BY PETE CARVILL

Source: Property Wire

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Number of UK Second Homes Climbs to 495,000

The number of second homes in the UK has risen by 30% over the last five years, to a record high of 495,000 in 2018/19, up from 382,000 in 2013/14, shows an analysis of the latest available MHCLG data by Houst. 451,000 of the 495,000, or 91%, of those second homes are located in England.

Houst co-founder and chief commercial officer Tom Jones said: “The likes of Airbnb and other platforms have revolutionised second home ownership and have certainly been one of the main driving forces behind second home ownership. Owners are now able to generate income from their second home extremely easily, almost all year round.”

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He added that rising incomes, property’s continued draw as an asset class due to steadily rising house prices, and the shift to more flexible and remote working, are likely to have been the main reasons behind the rise in second home ownership over the period. The rise could also have been driven in part by the reduced value of the pound, making it more cost-effective to purchase property in the UK rather than in Europe, for example, that acts primarily as a holiday home.

Houst also explains that the last decade has seen a boom in the use of technology-driven property lettings companies that have made it more attractive and far easier for second home owners to generate income from second residences.

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He said: “One of the things, however, that second home owners still struggle with is the administration behind second homes. With staycations on the rise – even pre-pandemic – it’s almost like a second full-time job. Owners are constantly checking emails and enquiries from all the different platforms, ensuring the property is clean and ready for renters, and always looking ahead for opportunities to let out their properties.”

Houst says that the coronavirus pandemic, the time period of which the latest data from the MHCLG does not cover, presents some interesting questions for the future of second home ownership in the UK.

Jones added: “The restrictions on travel over the past year will have seen many second home owners debate the next steps for their second homes. Those that decide to continue letting properties – rather than selling or moving into them on a more permanent basis – will need to ensure they’re squeezing every pound out of their property.”

BY PETE CARVILL

Source: Property Wire

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Halifax: UK House Prices Have Hit A Record High

UK house prices have hit a record high despite rising at a slower rate than a year ago, according to the Halifax house price index this morning.

The lender said that the affordability of houses was “close to pre-financial crisis levels”, as house prices remained historically high at an average of £252,765.

The difference between the 2007 financial crash and today, is that mortgage rates are considerably lower.

Despite slowing their ascent in the first quarter of 2021, inflation has risen by 5.7 per cent, as the standard house price a year ago sat at £252,030.

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The 5.7 per cent jump was down from a nearly five year high of seven per cent last year, the lender reported.

Prices lifted only 0.3 per cent in the first quarter of this year, smaller than the 2.5 per cent jump in the final quarter of 2020.

The London property market showed slower gains in house prices over the start of this year, the “strongest” since the 2016 EU referendum, Halifax said.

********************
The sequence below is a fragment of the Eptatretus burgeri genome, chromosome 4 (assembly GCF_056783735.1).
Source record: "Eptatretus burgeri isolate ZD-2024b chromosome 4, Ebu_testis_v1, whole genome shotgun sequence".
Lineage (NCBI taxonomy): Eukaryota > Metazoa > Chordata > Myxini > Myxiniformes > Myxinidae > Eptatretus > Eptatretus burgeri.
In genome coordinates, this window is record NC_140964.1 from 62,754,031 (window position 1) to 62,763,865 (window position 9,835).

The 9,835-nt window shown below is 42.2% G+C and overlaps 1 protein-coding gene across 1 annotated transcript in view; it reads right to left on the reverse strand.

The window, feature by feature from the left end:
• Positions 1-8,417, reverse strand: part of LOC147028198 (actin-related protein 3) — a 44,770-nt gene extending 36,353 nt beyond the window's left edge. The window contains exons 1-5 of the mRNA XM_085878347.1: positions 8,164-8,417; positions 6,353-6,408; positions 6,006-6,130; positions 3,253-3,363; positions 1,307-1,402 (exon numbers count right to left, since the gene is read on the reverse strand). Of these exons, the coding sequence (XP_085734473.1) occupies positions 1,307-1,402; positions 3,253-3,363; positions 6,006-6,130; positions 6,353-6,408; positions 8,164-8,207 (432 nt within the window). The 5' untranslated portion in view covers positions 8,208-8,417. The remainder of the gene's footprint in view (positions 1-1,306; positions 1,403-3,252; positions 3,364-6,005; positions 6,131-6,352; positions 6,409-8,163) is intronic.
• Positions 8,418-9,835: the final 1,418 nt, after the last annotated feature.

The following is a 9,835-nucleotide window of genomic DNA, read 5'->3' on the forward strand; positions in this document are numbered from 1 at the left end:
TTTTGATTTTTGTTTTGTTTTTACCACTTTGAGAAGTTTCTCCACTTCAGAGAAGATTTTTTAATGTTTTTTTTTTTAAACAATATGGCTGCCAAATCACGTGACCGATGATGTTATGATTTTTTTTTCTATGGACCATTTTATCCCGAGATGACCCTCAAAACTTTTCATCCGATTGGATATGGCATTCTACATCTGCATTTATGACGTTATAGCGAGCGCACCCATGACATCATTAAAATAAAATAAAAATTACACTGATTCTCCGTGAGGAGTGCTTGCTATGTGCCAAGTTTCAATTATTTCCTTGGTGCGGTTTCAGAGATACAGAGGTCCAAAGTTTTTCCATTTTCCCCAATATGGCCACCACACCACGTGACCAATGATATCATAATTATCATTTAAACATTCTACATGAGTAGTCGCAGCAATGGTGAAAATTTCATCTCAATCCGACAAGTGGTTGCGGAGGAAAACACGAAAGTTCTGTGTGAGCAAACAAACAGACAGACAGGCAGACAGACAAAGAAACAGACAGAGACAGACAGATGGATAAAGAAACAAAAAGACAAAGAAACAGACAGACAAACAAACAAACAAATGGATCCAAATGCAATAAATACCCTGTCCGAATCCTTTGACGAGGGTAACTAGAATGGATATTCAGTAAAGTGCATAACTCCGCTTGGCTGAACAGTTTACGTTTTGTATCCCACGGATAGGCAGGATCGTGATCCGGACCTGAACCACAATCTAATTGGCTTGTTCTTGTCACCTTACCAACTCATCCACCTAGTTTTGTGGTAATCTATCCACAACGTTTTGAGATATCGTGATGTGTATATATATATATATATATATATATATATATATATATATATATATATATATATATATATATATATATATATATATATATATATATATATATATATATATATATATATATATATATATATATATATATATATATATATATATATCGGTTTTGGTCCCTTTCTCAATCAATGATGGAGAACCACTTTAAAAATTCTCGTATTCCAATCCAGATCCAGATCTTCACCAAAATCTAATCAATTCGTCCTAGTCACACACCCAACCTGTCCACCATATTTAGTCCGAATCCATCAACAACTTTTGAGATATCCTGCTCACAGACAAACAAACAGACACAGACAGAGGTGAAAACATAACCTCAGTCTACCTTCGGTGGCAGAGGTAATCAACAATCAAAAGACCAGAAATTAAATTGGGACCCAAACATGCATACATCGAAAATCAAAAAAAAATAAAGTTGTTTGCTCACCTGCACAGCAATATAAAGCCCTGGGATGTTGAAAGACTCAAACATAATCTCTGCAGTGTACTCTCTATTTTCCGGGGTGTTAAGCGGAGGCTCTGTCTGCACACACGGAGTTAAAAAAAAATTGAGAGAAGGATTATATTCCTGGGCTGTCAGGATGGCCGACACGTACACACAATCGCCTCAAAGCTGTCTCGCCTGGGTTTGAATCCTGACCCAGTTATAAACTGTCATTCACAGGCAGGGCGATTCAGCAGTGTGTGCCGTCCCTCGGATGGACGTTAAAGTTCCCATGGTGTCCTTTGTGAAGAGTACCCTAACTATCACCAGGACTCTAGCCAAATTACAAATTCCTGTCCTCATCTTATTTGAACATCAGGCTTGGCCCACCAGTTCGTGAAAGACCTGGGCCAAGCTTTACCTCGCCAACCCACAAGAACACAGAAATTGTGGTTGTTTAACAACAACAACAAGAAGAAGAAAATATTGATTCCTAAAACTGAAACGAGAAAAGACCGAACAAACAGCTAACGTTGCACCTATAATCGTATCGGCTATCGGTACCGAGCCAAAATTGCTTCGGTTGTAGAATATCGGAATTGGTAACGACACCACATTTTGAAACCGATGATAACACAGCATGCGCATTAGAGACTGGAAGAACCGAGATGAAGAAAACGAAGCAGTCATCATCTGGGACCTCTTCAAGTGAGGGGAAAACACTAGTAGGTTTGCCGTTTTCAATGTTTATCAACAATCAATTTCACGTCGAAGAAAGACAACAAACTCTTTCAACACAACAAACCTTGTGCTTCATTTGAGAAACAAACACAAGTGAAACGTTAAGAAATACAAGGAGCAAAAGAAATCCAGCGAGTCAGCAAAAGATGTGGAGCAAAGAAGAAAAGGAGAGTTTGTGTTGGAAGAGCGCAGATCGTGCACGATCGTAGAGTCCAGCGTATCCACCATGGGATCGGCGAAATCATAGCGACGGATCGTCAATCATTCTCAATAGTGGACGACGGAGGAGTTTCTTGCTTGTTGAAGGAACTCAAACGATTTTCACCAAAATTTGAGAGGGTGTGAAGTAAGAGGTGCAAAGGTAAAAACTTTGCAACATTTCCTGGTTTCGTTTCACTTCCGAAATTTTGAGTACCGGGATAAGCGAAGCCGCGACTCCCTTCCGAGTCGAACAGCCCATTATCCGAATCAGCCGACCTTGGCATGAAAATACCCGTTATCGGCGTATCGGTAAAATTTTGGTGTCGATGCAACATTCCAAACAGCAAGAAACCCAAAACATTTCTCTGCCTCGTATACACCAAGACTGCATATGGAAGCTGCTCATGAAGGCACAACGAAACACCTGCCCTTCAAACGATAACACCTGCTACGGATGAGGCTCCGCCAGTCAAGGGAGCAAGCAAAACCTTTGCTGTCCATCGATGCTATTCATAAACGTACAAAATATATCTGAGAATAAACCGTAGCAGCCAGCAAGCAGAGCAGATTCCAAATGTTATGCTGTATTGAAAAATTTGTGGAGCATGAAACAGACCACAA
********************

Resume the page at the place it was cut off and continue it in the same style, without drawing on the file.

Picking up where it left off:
The standard house price in Greater London sat at £505,359, down 2.5 per cent from the final quarter of last year, however, has edged 2.1 per cent higher in comparison to 2020.

Demand for larger properties carried through from last year, while existing houses were hit by rising inflation 6.2 per cent more than new builds.

Are we due another crash?

The outlook for the next six months appears to be bright, particularly with the help of the “ongoing government support,” CEO of property platform Twindig, Anthony Codling said.

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“There is a risk that when the extended holiday ends, the UK housing market will wake up with a hangover.”

However, Codling advised home buyers not to worry, “because at the moment mortgage supply is increasing, whereas, in the credit crunch, mortgage supply fell off a cliff edge.”

“The spring and summer selling seasons will be strong, but as the stamp duty holiday ends in September, concerns about another cliff edge will start to be voiced and this may soften house prices in the autumn.”

Financial analyst at AJ Bell, Laith Khalaf agreed that a looming financial crash is unlikely, because “the housing market has repeatedly confounded economists expectations, and it keeps going from strength to strength.”

With low-interest rates and “highly accommodative” government policy, the housing market has a strong supply and demand dynamic, Khalaf added.

“While there might be a few bumps along the way, particularly at the end of the stamp duty…the property market has proved itself to be unbelievably resilient. And in large part, that comes down to the efforts the government and the Bank of England have made to make mortgage borrowing incredibly easy and cheap.”

By Millie Turner

Source: City AM

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Broker optimism on BTL at seven-year high

The number of brokers expecting more buy-to-let business over the next 12 months is at its highest level since 2014, according to a survey by Paragon Bank.

In a February/March survey of 195 intermediaries, half said they were anticipating higher levels of buy-to-let mortgage business over the coming year, up from 41 per cent in Q4 2020.

The number of brokers who already saw strong demand for buy-to-let mortgages also rose, to 47 per cent in the first quarter of this year, up from 44 per cent in Q4 2020.

Meanwhile, the number of intermediaries who reported weak buy-to-let mortgage demand was at its lowest since before the start of the pandemic, at 12 per cent.